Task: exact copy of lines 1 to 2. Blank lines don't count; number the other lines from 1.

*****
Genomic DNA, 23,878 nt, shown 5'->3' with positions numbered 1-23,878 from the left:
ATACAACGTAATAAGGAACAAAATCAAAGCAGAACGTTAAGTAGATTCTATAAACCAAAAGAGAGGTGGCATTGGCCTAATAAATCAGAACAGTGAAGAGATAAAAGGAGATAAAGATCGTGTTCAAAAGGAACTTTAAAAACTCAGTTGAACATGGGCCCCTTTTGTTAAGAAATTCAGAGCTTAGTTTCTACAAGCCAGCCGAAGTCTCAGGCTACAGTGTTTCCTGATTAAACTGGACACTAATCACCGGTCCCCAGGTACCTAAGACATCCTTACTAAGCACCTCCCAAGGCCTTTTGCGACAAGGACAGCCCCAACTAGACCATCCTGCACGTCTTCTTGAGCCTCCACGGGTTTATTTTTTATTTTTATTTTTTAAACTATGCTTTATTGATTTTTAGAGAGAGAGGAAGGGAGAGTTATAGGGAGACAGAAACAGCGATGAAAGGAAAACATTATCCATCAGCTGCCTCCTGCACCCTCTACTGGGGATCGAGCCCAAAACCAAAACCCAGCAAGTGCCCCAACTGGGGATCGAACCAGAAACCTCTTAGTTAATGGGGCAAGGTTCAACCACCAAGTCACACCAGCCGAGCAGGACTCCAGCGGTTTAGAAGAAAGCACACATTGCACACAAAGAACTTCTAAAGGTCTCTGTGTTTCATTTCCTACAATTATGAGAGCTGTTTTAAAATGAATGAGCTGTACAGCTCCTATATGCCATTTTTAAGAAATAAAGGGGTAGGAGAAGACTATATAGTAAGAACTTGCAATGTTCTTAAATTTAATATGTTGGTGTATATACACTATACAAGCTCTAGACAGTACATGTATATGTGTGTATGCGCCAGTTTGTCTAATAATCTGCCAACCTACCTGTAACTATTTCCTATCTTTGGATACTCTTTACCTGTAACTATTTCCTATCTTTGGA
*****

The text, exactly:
Genomic DNA, 23,878 nt, shown 5'->3' with positions numbered 1-23,878 from the left:
ATACAACGTAATAAGGAACAAAATCAAAGCAGAACGTTAAGTAGATTCTATAAACCAAAAGAGAGGTGGCATTGGCCTAATAAATCAGAACAGTGAAGAGATAAAAGGAGATAAAGATCGTGTTCAAAAGGAACTTTAAAAACTCAGTTGAACATGGGCCCCTTTTGTTAAGAAATTCAGAGCTTAGTTTCTACAAGCCAGCCGAAGTCTCAGGCTACAGTGTTTCCTGATTAAACTGGACACTAATCACCGGTCCCCAGGTACCTAAGACATCCTTACTAAGCACCTCCCAAGGCCTTTTGCGACAAGGACAGCCCCAACTAGACCATCCTGCACGTCTTCTTGAGCCTCCACGGGTTTATTTTTTATTTTTATTTTTTAAACTATGCTTTATTGATTTTTAGAGAGAGAGGAAGGGAGAGTTATAGGGAGACAGAAACAGCGATGAAAGGAAAACATTATCCATCAGCTGCCTCCTGCACCCTCTACTGGGGATCGAGCCCAAAACCAAAACCCAGCAAGTGCCCCAACTGGGGATCGAACCAGAAACCTCTTAGTTAATGGGGCAAGGTTCAACCACCAAGTCACACCAGCCGAGCAGGACTCCAGCGGTTTAGAAGAAAGCACACATTGCACACAAAGAACTTCTAAAGGTCTCTGTGTTTCATTTCCTACAATTATGAGAGCTGTTTTAAAATGAATGAGCTGTACAGCTCCTATATGCCATTTTTAAGAAATAAAGGGGTAGGAGAAGACTATATAGTAAGAACTTGCAATGTTCTTAAATTTAATATGTTGGTGTATATACACTATACAAGCTCTAGACAGTACATGTATATGTGTGTATGCGCCAGTTTGTCTAATAATCTGCCAACCTACCTGTAACTATTTCCTATCTTTGGATACTCTTTACCTGTAACTATTTCCTATCTTTGGA